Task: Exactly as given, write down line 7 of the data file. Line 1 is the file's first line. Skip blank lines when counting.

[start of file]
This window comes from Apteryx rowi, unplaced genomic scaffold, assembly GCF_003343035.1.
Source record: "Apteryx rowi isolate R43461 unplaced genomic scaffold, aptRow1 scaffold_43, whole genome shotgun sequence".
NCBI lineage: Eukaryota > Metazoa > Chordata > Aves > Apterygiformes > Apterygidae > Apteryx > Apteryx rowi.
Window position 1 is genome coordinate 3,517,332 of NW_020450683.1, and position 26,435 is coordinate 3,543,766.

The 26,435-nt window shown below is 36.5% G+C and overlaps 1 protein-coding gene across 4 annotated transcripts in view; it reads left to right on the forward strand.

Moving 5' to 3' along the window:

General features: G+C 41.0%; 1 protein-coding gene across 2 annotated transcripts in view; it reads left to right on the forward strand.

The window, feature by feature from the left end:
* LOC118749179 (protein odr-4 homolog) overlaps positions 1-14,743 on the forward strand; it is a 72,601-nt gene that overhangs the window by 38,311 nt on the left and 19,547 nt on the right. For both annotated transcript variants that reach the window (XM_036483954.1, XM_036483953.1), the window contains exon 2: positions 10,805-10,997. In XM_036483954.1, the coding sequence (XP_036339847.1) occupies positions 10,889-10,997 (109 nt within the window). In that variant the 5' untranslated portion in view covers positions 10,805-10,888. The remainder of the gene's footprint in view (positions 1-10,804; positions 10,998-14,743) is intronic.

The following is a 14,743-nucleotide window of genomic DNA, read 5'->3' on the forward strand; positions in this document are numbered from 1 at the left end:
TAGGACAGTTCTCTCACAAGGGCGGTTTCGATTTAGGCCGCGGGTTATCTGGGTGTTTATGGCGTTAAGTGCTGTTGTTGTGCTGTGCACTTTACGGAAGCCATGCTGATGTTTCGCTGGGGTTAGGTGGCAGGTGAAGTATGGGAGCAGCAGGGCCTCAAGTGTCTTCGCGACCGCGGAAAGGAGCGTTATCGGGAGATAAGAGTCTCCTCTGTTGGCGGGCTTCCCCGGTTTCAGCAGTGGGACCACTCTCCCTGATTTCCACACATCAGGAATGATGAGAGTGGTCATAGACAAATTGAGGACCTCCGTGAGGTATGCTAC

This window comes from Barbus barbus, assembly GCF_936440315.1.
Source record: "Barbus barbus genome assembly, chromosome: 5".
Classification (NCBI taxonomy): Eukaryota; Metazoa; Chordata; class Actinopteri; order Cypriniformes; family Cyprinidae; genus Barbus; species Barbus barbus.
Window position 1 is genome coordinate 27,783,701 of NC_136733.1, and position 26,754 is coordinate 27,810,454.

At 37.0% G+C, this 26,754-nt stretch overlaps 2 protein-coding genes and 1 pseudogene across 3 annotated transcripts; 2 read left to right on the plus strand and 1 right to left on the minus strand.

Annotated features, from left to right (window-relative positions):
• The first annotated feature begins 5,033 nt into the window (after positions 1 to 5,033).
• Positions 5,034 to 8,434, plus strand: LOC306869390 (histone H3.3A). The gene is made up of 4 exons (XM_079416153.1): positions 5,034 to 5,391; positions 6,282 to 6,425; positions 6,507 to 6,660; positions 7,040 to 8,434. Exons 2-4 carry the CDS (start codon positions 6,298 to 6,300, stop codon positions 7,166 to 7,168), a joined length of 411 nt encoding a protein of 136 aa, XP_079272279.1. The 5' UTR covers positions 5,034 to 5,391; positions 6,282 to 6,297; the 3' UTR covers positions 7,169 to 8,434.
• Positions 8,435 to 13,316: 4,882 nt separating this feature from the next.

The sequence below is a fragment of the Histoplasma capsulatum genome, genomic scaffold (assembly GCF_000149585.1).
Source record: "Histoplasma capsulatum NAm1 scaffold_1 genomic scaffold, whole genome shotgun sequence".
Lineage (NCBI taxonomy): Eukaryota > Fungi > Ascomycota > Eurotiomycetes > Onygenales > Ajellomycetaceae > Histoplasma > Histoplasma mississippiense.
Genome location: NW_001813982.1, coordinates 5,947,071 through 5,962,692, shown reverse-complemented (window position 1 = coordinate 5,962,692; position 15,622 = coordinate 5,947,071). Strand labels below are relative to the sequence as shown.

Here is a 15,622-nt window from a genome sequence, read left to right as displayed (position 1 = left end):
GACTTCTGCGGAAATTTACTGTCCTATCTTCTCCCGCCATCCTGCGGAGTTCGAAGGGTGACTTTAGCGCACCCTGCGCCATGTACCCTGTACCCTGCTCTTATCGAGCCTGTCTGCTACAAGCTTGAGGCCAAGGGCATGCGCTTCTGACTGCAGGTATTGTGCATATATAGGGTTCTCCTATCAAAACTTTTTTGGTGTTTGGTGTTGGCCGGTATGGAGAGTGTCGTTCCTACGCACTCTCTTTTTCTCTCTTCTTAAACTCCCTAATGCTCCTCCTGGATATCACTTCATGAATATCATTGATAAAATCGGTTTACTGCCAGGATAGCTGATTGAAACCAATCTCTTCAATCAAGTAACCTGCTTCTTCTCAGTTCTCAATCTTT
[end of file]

General features: G+C 41.0%; 1 protein-coding gene across 2 annotated transcripts in view; it reads left to right on the forward strand.